New England merchant Judah Touro set up shop in New Orleans in 1801, and he profited handsomely from the growth of the Crescent City and eventual addition of Louisiana to the United States. This allowed him to become one of the most prolific religious philanthropists of his day.
Although he was without a synagogue for most of his life, Touro remained a devout Jew. When he arrived in New Orleans, his co-religionists in the city could be counted on two hands, and as late as 1826 there were no more than a few hundred Jews in all of Louisiana. In 1828, Touro financed the founding of New Orleans’ first synagogue. When it divided into separate Ashkenazi and Sephardic congregations after some years, he gave generously to both groups, while attending the Sephardic gathering. (In 1881 the synagogues merged back together, and today the combined congregation is named for its benefactor.)
Touro also created and funded numerous Jewish relief agencies and Hebrew schools in New Orleans. He gave liberally to Christians, too. At one point he purchased an imperiled Christian church building and assumed its debts, allowing the congregation to use the building rent-free in perpetuity. When a colleague suggested the property might be valuable if sold for commercial purposes, Touro responded, “I am a friend to religion and I will not pull down the church to increase my means!”)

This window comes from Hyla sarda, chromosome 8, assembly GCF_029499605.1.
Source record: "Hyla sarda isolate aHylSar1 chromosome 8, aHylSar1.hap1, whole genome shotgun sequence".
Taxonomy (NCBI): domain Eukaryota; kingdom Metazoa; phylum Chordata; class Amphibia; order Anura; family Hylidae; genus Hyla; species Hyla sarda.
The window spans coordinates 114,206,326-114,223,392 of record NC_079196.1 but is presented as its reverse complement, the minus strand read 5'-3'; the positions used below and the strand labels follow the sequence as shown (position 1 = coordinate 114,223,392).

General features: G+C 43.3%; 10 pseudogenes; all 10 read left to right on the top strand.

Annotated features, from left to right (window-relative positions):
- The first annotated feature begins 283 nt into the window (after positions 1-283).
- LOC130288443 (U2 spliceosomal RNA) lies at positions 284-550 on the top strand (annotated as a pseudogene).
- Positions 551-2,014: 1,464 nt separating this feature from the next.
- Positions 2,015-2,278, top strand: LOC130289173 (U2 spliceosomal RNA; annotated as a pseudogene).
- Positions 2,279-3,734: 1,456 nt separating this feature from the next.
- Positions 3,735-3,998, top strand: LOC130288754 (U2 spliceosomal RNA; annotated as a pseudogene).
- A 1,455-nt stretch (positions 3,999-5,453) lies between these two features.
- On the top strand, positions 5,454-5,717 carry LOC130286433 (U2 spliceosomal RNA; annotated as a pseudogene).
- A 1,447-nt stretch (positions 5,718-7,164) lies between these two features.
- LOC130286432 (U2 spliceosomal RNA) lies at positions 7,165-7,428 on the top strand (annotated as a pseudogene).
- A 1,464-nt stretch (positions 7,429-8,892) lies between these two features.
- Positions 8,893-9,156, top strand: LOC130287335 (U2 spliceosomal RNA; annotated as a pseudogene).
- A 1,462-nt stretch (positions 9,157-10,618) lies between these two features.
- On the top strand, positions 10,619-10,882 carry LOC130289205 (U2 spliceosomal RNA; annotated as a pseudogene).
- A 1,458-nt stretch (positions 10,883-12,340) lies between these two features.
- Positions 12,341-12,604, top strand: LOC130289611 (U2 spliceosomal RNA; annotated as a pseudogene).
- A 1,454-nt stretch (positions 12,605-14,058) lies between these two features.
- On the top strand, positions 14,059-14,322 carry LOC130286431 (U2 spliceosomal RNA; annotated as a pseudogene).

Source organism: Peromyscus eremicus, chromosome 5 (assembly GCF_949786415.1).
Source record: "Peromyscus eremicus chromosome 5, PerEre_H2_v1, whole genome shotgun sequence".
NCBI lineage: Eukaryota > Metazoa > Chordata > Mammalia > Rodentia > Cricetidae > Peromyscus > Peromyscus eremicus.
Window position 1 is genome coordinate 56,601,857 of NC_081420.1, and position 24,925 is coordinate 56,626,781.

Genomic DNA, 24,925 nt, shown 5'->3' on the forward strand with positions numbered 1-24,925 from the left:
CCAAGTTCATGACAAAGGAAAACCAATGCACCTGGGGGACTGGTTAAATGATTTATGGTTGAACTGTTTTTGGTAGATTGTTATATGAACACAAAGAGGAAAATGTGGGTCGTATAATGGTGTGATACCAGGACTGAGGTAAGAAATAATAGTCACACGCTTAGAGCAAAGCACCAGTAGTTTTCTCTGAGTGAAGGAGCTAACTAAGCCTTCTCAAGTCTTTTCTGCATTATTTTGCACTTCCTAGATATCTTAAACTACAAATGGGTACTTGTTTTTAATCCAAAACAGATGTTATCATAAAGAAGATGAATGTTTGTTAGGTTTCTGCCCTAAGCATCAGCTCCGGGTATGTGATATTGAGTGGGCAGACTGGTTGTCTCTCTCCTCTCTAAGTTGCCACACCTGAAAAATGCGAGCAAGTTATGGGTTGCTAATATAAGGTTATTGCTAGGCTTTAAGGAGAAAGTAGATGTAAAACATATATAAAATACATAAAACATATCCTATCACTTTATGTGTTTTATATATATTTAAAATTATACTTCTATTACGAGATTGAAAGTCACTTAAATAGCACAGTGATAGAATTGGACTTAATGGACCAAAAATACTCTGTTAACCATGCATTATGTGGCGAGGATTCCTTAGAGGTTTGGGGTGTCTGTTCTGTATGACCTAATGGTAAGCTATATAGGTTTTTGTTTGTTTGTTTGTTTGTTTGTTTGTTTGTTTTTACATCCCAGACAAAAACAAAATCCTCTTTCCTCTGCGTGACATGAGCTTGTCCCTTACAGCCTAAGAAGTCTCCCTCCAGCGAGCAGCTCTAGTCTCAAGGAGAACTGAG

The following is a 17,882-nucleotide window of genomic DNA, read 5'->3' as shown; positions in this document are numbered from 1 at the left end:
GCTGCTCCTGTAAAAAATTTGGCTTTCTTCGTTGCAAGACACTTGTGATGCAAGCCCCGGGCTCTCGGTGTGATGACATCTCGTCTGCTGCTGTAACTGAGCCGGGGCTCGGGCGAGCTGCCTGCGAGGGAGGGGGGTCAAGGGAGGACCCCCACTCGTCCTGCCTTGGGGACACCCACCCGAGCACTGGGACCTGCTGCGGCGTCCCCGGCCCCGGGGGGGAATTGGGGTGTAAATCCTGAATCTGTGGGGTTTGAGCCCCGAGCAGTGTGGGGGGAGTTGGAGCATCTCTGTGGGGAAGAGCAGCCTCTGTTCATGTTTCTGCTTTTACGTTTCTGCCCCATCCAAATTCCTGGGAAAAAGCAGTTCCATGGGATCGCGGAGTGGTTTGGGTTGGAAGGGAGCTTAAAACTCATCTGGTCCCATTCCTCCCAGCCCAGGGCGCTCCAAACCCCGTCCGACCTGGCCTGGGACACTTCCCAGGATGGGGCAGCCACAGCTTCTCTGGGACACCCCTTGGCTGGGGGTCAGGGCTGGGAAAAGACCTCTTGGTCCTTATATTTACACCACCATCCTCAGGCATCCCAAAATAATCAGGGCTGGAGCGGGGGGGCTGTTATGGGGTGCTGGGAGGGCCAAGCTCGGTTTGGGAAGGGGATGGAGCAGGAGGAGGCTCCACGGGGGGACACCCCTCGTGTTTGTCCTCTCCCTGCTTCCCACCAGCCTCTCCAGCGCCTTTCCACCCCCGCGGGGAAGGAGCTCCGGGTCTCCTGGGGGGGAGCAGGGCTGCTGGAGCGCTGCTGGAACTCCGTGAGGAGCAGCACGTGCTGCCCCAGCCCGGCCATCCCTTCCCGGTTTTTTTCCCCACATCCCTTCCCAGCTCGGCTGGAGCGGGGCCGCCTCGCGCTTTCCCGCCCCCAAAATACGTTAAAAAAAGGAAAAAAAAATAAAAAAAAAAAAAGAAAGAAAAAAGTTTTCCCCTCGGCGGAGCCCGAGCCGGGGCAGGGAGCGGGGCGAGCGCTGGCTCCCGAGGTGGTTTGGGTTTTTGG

Touro died in 1854. In his will, he bequeathed $500,000 to institutions around the country—more than half of them non-Jewish. (As a percentage of GDP, those gifts would approximate billions of dollars today.) His last testament included crucial support for the historic Touro Synagogue in Newport (see 1763 entry) and the Touro Infirmary in New Orleans. He also bequeathed to various benevolent societies, hospitals, orphanages, almshouses, asylums, libraries, schools, and relief efforts for Jews and Christians overseas, especially in Palestine. Touro’s gifts of thousands of dollars each to 23 Jewish congregations in 14 states made him one of his era’s greatest benefactors of his faith.
- Judah Touro profile at the Philanthropy Hall of Fame, philanthropyroundtable.org/almanac/hall_of_fame/judah_touro
- Leon Huhner, The Life of Judah Touro (Jewish Publication Society of America, 1946)
- Max Kohler, Judah Touro, Merchant and Philanthropist (American Jewish Society, 1905)